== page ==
Document Detail


Revised recommendations for iron fortification of wheat flour and an evaluation of the expected impact of current national wheat flour fortification programs.
MedLine Citation:
PMID:  20629349     Owner:  NLM     Status:  MEDLINE    
Abstract/OtherAbstract:
BACKGROUND: Iron fortification of wheat flour is widely used as a strategy to combat iron deficiency. OBJECTIVE: To review recent efficacy studies and update the guidelines for the iron fortification of wheat flour. METHODS: Efficacy studies with a variety of iron-fortified foods were reviewed to determine the minimum daily amounts of additional iron that have been shown to meaningfully improve iron status in children, adolescents, and women of reproductive age. Recommendations were computed by determining the fortification levels needed to provide these additional quantities of iron each day in three different wheat flour consumption patterns. Current wheat flour iron fortification programs in 78 countries were evaluated. RESULTS: When average daily consumption of low-extraction (< or = 0.8% ash) wheat flour is 150 to 300 g, it is recommended to add 20 ppm iron as NaFeEDTA, or 30 ppm as dried ferrous sulfate or ferrous fumarate. If sensory changes or cost limits the use of these compounds, electrolytic iron at 60 ppm is the second choice. Corresponding fortification levels were calculated for wheat flour intakes of < 150 g/day and > 300 g/day. Electrolytic iron is not recommended for flour intakes of < 150 g/day. Encapsulated ferrous sulfate or fumarate can be added at the same concentrations as the non-encapsulated compounds. For high-extraction wheat flour (> 0.8% ash), NaFeEDTA is the only iron compound recommended. Only nine national programs (Argentina, Chile, Egypt, Iran, Jordan, Lebanon, Syria, Turkmenistan, and Uruguay) were judged likely to have a significant positive impact on iron status if coverage is optimized. Most countries use non-recommended, low-bioavailability, atomized, reduced or hydrogen-reduced iron powders. CONCLUSION: Most current iron fortification programs are likely to be ineffective. Legislation needs updating in many countries so that flour is fortified with adequate levels of the recommended iron compounds.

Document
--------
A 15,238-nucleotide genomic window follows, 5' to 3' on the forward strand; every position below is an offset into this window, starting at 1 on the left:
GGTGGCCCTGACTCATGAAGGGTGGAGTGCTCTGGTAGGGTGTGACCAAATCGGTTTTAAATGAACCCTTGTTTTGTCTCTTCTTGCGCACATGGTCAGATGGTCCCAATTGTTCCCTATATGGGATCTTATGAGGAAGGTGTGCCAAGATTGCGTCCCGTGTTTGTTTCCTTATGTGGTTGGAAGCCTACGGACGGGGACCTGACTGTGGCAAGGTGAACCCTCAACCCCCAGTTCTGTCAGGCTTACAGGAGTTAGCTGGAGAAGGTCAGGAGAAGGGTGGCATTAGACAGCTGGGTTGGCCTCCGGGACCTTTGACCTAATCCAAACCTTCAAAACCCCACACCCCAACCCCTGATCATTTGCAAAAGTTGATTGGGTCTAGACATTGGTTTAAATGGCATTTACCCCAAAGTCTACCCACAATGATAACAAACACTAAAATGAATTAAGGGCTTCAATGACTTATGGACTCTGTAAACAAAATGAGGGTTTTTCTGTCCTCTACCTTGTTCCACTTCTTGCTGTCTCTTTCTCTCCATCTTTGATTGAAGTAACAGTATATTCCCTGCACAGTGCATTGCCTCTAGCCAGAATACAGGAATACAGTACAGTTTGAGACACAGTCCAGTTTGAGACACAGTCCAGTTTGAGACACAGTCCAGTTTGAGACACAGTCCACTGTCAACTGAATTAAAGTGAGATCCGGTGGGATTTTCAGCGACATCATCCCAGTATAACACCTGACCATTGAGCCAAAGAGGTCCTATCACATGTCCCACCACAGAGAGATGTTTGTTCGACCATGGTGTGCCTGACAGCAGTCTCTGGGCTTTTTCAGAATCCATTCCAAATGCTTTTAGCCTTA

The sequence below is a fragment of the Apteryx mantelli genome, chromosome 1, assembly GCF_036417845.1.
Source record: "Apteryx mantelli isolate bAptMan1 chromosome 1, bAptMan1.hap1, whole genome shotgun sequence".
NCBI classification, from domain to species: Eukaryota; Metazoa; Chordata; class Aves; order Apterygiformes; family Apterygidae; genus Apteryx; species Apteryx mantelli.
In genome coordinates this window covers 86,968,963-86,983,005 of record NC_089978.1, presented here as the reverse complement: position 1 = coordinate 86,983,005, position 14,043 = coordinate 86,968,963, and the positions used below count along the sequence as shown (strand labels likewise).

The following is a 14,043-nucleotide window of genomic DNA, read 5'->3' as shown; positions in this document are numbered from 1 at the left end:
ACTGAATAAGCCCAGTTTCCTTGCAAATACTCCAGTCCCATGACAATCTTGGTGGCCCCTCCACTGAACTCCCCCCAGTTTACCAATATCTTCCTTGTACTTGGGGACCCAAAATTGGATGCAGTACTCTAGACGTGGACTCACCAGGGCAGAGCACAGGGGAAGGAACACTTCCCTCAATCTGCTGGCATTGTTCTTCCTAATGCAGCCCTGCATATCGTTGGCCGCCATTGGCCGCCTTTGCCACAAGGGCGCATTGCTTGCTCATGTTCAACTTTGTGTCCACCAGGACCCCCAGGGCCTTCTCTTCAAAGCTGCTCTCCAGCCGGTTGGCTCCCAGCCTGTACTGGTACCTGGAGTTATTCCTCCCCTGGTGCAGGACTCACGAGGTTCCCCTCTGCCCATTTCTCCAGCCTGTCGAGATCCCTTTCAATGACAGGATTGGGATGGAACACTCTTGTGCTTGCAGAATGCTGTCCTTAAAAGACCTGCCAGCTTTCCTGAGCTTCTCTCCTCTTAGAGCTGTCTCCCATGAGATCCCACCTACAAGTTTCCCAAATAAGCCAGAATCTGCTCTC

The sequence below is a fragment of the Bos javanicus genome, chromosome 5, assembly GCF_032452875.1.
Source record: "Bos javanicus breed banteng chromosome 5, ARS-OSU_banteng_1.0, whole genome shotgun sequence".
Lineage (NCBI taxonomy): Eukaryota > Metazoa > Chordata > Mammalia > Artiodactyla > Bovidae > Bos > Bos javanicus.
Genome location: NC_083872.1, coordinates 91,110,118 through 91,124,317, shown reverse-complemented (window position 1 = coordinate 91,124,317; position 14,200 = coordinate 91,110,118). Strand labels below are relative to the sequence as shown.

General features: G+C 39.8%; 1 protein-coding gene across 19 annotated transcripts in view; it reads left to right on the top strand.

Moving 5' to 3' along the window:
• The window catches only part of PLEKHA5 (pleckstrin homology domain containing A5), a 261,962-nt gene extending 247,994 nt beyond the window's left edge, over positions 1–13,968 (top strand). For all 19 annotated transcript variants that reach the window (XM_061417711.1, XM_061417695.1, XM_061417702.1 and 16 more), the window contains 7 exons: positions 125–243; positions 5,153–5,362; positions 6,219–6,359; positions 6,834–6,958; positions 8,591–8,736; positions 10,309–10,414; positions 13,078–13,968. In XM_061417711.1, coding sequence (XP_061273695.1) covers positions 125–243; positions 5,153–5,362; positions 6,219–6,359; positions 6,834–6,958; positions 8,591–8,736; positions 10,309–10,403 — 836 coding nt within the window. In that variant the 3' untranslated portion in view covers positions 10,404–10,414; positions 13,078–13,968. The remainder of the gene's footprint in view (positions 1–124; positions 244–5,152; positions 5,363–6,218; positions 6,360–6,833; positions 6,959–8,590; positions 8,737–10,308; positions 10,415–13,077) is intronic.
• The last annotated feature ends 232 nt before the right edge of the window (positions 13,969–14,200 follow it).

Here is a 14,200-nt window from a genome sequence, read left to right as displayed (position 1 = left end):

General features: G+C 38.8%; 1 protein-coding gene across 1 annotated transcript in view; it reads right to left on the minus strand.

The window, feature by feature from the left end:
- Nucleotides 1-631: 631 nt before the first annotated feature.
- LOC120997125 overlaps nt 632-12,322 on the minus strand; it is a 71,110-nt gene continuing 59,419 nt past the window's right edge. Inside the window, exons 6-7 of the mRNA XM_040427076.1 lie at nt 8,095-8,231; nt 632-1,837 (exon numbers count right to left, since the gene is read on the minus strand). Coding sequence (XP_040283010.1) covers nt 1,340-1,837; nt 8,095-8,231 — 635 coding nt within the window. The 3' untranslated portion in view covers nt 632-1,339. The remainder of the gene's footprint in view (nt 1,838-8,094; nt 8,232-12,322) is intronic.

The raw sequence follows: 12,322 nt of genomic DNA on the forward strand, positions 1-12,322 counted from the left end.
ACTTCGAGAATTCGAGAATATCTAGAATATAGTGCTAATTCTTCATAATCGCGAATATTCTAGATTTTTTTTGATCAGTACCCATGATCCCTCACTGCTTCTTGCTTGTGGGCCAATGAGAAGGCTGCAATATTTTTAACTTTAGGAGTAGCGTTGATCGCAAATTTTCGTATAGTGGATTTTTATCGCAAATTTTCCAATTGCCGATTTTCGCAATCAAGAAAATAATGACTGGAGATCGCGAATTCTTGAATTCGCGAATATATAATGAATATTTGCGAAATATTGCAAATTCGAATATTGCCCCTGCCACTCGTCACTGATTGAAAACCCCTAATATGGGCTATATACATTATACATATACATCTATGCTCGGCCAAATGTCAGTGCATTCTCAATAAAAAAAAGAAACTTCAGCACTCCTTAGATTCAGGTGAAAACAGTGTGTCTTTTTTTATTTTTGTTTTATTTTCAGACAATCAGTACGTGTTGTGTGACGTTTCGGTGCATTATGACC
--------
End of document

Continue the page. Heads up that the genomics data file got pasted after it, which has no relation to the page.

Authors:
Richard Hurrell; Peter Ranum; Saskia de Pee; Ralf Biebinger; Lena Hulthen; Quentin Johnson; Sean Lynch
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Publication Detail:
Type:  Journal Article; Review    
Journal Detail:
Title:  Food and nutrition bulletin     Volume:  31     ISSN:  0379-5721     ISO Abbreviation:  Food Nutr Bull     Publication Date:  2010 Mar 
Date Detail:
Created Date:  2010-07-15     Completed Date:  2010-08-10     Revised Date:  -    
Medline Journal Info:
Nlm Unique ID:  7906418     Medline TA:  Food Nutr Bull     Country:  Japan    
Other Details:
Languages:  eng     Pagination:  S7-21     Citation Subset:  IM    
Affiliation:
Swiss Federal Institute of Technology (ETH), Institute of Food Science and Nutrition, ETH Zentrum, LFV D20, Schmelzbergstrasse 7, 8092 Zürich, Switzerland. Richard.hurrell@ilw.agrl.ethz.ch
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MeSH Terms
Descriptor/Qualifier:
Adolescent
Adult
Anemia, Iron-Deficiency / prevention & control
Child
Diet
Evaluation Studies as Topic
Female
Flour / analysis*
Food, Fortified / standards*
Guidelines as Topic
Humans
Internationality
Iron / administration & dosage*,  chemistry,  deficiency
Iron Compounds / administration & dosage,  pharmacokinetics
Male
Nutrition Policy / trends*
Nutritional Status
Triticum*
Young Adult
Chemical
Reg. No./Substance:
0/Iron Compounds; 7439-89-6/Iron

From MEDLINE®/PubMed®, a database of the U.S. National Library of Medicine


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